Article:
OpenSSL PKI Tutorial v1.1¶
Create and operate Public Key Infrastructures with OpenSSL.
This tutorial shows how to implement real-world PKIs with the OpenSSL toolkit.
In the first part of the tutorial we introduce the necessary terms and concepts.
The second part consists of examples, where we build increasingly more
sophisticated PKIs using nothing but the
The tutorial puts a special focus on configuration files, which are key
to taming the
openssl command line. It also serves to promote what we have
found to be the most effective way of partinioning the configuration space:
- One configuration file per CA, and
- One configuration file per CSR type.
Please study the configuration files included in the examples, it’s where most of the treasure is buried.
At its heart, an X.509 PKI is a security architecture that uses well-established cryptographic mechanisms to support use-cases like email protection and web server authentication. In this regard it is similar to other systems based on public-key cryptography, for example OpenPGP [RFC 4880]. In the realm of X.509 however, and thanks to its roots in a globe-spanning scheme devised by the telecom industry, these mechanisms come with a fair amount of administrative overhead.
One thing to keep in mind is that X.509 is not an application, but a specification upon which applications like Secure Multipurpose Internet Mail Extensions (S/MIME) and Transport Layer Security (TLS) are based. The building blocks are very generic and derive most of their meaning from the relations that exist/are established between them. It’s called an infrastructure for a reason.
- A requestor generates a CSR and submits it to the CA.
- The CA issues a certificate based on the CSR and returns it to the requestor.
- Should the certificate at some point be revoked, the CA adds it to its CRL.
- Public Key Infrastructure (PKI)
- Security architecture where trust is conveyed through the signature of a trusted CA.
- Certificate Authority (CA)
- Entity issuing certificates and CRLs.
- Registration Authority (RA)
- Entity handling PKI enrollment. May be identical with the CA.
- Public key and ID bound by a CA signature.
- Certificate Signing Request (CSR)
- Request for certification. Contains public key and ID to be certified.
- Certificate Revocation List (CRL)
- List of revoked certificates. Issued by a CA at regular intervals.
- Certification Practice Statement (CPS)
- Document describing structure and processes of a CA.
- Root CA
- CA at the root of a PKI hierarchy. Issues only CA certificates.
- Intermediate CA
- CA below the root CA but not a signing CA. Issues only CA certificates.
- Signing CA
- CA at the bottom of a PKI hierarchy. Issues only user certificates.
- CA Certificate
- Certificate of a CA. Used to sign certificates and CRLs.
- Root Certificate
- Self-signed CA certificate at the root of a PKI hierarchy. Serves as the PKI’s trust anchor.
- Cross Certificate
- CA certificate issued by a CA external to the primary PKI hierarchy. Used to connect two PKIs and thus usually comes in pairs. 
- User Certificate
- End-user certificate issued for one or more purposes: email-protection, server-auth, client-auth, code-signing, etc. A user certificate cannot sign other certificates.
|||The RFC classifies any CA-signs-CA scenario as cross-certification, to distinguish it from self-issuing. Outside of specs however, the term normally only refers to inter-PKI cross-certification.|
- Privacy Enhanced Mail (PEM)
- Text format. Base-64 encoded data with header and footer lines. Preferred format in OpenSSL and most software based on it (e.g. Apache mod_ssl, stunnel).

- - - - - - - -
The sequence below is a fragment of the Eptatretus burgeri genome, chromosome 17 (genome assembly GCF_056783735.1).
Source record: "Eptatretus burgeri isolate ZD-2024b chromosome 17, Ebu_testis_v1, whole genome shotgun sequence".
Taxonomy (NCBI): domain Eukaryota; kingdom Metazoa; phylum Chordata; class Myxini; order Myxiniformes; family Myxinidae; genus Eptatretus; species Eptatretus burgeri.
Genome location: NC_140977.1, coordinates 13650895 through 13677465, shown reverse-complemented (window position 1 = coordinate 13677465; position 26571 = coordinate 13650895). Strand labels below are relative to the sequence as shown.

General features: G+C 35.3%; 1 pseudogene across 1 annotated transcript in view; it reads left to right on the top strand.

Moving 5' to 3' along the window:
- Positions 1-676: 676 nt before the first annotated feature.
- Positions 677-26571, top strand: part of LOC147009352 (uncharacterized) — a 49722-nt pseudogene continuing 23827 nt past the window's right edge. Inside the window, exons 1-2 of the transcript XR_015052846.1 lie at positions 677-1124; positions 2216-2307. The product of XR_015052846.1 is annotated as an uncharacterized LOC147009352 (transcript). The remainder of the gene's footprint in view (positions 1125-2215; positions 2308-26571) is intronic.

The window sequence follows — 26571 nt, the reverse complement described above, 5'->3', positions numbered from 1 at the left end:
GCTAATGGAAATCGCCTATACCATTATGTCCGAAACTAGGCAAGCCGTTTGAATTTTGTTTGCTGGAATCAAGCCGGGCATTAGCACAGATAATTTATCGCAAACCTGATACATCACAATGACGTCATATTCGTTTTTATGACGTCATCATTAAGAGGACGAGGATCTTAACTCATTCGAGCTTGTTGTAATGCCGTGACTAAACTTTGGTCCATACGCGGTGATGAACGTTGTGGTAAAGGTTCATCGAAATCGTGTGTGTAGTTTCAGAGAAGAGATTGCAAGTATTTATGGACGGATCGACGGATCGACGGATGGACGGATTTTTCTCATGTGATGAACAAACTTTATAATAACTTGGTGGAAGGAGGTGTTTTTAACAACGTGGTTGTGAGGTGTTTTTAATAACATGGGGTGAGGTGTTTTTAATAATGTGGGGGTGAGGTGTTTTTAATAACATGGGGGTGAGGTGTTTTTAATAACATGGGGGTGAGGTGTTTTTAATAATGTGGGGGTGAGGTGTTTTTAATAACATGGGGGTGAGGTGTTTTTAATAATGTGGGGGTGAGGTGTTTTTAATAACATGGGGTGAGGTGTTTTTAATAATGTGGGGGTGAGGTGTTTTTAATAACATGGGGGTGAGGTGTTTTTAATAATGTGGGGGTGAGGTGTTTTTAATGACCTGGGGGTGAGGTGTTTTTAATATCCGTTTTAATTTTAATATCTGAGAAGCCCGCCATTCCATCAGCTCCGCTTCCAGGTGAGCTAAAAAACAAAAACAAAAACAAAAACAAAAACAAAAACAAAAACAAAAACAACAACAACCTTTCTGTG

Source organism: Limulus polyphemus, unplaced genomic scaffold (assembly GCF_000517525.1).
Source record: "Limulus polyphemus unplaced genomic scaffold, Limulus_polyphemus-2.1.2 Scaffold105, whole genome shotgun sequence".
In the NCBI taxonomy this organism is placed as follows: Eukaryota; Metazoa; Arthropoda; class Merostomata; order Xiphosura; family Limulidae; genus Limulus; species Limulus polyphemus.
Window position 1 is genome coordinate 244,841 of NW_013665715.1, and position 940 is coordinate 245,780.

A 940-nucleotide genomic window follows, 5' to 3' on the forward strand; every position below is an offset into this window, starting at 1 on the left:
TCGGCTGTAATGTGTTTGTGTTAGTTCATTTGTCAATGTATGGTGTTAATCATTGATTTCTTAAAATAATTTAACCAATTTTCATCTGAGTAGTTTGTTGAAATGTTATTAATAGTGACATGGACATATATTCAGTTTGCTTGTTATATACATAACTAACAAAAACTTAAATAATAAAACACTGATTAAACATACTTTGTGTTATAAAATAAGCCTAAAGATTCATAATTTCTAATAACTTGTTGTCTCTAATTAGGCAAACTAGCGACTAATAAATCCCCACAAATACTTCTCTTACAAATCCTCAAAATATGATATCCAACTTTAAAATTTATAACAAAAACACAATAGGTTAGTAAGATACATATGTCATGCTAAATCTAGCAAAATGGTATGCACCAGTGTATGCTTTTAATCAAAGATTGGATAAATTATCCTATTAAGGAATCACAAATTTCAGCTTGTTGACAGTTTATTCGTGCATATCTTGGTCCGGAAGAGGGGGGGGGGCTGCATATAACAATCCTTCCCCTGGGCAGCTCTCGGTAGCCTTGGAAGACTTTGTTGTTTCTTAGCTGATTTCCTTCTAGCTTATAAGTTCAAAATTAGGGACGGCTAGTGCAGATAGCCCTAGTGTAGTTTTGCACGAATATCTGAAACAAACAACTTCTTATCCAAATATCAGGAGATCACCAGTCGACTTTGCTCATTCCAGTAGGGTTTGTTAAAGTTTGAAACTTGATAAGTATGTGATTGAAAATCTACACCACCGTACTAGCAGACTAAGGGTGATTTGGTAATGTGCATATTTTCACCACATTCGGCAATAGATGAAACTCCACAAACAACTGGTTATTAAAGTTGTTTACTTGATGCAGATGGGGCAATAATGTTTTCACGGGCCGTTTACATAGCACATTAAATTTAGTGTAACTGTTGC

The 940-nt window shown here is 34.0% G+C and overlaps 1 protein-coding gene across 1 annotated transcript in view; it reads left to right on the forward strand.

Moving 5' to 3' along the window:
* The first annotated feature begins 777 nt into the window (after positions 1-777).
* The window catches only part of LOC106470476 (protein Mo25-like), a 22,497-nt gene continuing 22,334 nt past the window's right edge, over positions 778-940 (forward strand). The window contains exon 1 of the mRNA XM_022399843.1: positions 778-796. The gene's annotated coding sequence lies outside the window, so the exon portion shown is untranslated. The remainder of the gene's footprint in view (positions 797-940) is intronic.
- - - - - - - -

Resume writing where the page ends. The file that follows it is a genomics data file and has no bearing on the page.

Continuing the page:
- Distinguished Encoding Rules (DER)
- Binary format. Preferred format in Windows environments. Also the official format for Internet download of certificates and CRLs.
The examples are meant to be done in order, each providing the basis for the ones that follow. They are deliberately low on prose, we prefer to let the configuration files and command lines speak for themselves.
You will find a reference section at the bottom of each page, with links to relevant parts of the OpenSSL documentation. Please use the links for details on command line options and configuration file settings.
Note: You need at least OpenSSL 1.0.1. Check with:
In this example we create the simplest possible PKI: One root CA and one signing CA. We use the CA to issue two types of user certificates.
In this example we create a larger setup, consisting of a root CA and three signing CAs. We use the CAs to issue 4 different types of user certificates. We also encounter two new certificate extensions: authorityInfoAccess and crlDistributionPoints.
In this example we create a 3-tier CA hierarchy: One root CA, one intermediate CA, and two signing CAs. We use the CAs to issue 6 types of user certificates. We introduce certificate policies and the certificatePolicies extension. We also show how to configure an OCSP responder.
This section takes a closer look at the MIME types and file extensions used.
- RFC 5280
- Internet X.509 Public Key Infrastructure Certificate and Certificate Revocation List (CRL) Profile
- RFC 2585
- Internet X.509 Public Key Infrastructure Operational Protocols: FTP and HTTP
- RFC 5750
- Secure/Multipurpose Internet Mail Extensions (S/MIME) Version 3.2 Certificate Handling
- RFC 6125
- Representation and Verification of Domain-Based Application Service Identity within Internet Public Key Infrastructure Using X.509 (PKIX) Certificates in the Context of Transport Layer Security (TLS)
- Baseline Requirements [pdf, opens in browser]
- CA/Browser Forum Baseline Requirements for the Issuance and Management of Publicly-Trusted Certificates
- X.509 Recommendation [pdf, direct download]
- ITU-T X.509 Public-Key and Attribute Certificate Frameworks Recommendation
- OpenSSL TEST CA [pdf, direct download]
- Carillon Information Security: How to Set Up an OpenSSL TEST CA for Interoperability Testing with CertiPath